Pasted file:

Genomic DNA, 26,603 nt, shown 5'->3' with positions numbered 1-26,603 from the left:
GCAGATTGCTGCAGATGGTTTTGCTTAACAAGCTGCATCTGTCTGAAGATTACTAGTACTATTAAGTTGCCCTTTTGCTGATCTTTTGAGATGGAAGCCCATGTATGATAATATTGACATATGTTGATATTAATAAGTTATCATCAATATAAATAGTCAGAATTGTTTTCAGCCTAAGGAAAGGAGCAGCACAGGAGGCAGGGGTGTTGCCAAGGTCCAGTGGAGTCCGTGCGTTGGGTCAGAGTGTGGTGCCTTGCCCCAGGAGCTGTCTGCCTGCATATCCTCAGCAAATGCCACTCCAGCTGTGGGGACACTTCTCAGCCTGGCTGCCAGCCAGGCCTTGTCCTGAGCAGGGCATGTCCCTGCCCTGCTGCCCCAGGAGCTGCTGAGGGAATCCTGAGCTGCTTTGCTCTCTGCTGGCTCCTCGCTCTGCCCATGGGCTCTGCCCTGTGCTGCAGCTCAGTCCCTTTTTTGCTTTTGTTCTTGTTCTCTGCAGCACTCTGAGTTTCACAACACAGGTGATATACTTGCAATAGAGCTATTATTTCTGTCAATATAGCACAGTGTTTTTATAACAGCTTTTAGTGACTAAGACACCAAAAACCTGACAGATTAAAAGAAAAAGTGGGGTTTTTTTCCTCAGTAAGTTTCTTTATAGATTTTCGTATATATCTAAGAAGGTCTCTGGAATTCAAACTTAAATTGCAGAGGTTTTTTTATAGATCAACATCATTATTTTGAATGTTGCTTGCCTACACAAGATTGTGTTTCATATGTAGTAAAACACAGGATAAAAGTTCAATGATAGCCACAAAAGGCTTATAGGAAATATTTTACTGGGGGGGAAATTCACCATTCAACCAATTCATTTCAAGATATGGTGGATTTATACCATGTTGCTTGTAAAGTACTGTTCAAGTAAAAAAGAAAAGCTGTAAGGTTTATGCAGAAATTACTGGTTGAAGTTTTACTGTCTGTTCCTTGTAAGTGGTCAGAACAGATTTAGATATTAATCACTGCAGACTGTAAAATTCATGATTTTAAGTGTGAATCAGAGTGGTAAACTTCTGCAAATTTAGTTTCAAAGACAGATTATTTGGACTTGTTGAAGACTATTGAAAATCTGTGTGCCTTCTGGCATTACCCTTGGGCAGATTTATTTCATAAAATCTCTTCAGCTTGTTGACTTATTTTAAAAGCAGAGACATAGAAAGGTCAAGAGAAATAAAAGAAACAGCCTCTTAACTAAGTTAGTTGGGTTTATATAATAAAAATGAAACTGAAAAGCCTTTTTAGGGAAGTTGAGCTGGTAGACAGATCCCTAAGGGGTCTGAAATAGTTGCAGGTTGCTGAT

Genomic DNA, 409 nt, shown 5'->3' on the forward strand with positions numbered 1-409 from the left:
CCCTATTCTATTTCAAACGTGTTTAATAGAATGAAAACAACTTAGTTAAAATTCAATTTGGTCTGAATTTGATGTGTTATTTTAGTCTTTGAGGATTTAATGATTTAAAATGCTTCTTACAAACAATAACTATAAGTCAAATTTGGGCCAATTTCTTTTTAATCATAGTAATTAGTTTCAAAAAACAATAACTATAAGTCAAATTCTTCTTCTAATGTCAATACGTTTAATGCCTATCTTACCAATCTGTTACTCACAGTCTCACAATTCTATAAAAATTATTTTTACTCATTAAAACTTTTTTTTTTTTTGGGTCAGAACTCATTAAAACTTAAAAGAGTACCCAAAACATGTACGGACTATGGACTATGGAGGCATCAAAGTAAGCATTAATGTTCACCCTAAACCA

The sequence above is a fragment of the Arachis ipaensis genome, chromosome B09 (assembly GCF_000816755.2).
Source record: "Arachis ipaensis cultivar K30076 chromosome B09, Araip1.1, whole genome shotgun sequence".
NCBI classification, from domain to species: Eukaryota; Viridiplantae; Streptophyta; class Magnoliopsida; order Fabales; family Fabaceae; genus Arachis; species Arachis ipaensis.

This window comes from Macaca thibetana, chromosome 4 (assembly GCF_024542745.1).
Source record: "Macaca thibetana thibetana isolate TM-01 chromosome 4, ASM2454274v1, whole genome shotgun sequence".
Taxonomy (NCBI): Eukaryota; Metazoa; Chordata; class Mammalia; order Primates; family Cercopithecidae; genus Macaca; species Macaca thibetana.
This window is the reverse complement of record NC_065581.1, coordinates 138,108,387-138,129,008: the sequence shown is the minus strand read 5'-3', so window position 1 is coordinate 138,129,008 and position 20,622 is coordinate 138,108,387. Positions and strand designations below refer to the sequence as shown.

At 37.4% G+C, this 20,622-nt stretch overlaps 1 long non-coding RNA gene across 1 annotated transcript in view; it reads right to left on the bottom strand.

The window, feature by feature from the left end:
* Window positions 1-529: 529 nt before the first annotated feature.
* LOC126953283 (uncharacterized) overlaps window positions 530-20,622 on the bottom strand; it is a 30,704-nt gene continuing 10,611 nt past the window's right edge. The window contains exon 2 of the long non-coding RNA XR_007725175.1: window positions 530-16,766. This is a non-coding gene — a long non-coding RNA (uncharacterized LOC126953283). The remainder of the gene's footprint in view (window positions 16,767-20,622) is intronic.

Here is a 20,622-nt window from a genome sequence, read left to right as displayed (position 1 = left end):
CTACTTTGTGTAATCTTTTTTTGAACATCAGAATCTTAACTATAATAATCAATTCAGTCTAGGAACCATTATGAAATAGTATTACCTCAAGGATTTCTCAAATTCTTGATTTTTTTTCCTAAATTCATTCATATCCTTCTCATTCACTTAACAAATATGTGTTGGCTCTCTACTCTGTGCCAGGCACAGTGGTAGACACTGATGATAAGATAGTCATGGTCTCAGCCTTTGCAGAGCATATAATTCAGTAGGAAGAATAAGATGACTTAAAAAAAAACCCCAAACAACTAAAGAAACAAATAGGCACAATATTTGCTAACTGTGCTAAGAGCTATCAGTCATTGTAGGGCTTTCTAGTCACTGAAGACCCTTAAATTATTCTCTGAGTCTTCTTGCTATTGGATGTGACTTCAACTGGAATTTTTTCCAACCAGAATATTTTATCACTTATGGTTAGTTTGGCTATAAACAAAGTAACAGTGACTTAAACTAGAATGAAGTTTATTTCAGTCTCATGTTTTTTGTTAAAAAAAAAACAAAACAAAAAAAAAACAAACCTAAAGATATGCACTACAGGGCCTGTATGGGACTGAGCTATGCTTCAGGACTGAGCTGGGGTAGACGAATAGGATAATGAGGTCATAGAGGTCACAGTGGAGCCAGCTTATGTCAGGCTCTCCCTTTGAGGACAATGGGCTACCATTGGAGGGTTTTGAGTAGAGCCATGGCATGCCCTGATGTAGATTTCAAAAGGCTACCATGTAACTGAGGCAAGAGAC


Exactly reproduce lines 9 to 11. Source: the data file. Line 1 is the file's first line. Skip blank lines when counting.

Source record: "Macaca thibetana thibetana isolate TM-01 chromosome 4, ASM2454274v1, whole genome shotgun sequence".
Taxonomy (NCBI): Eukaryota; Metazoa; Chordata; class Mammalia; order Primates; family Cercopithecidae; genus Macaca; species Macaca thibetana.
This window is the reverse complement of record NC_065581.1, coordinates 138,108,387-138,129,008: the sequence shown is the minus strand read 5'-3', so window position 1 is coordinate 138,129,008 and position 20,622 is coordinate 138,108,387. Positions and strand designations below refer to the sequence as shown.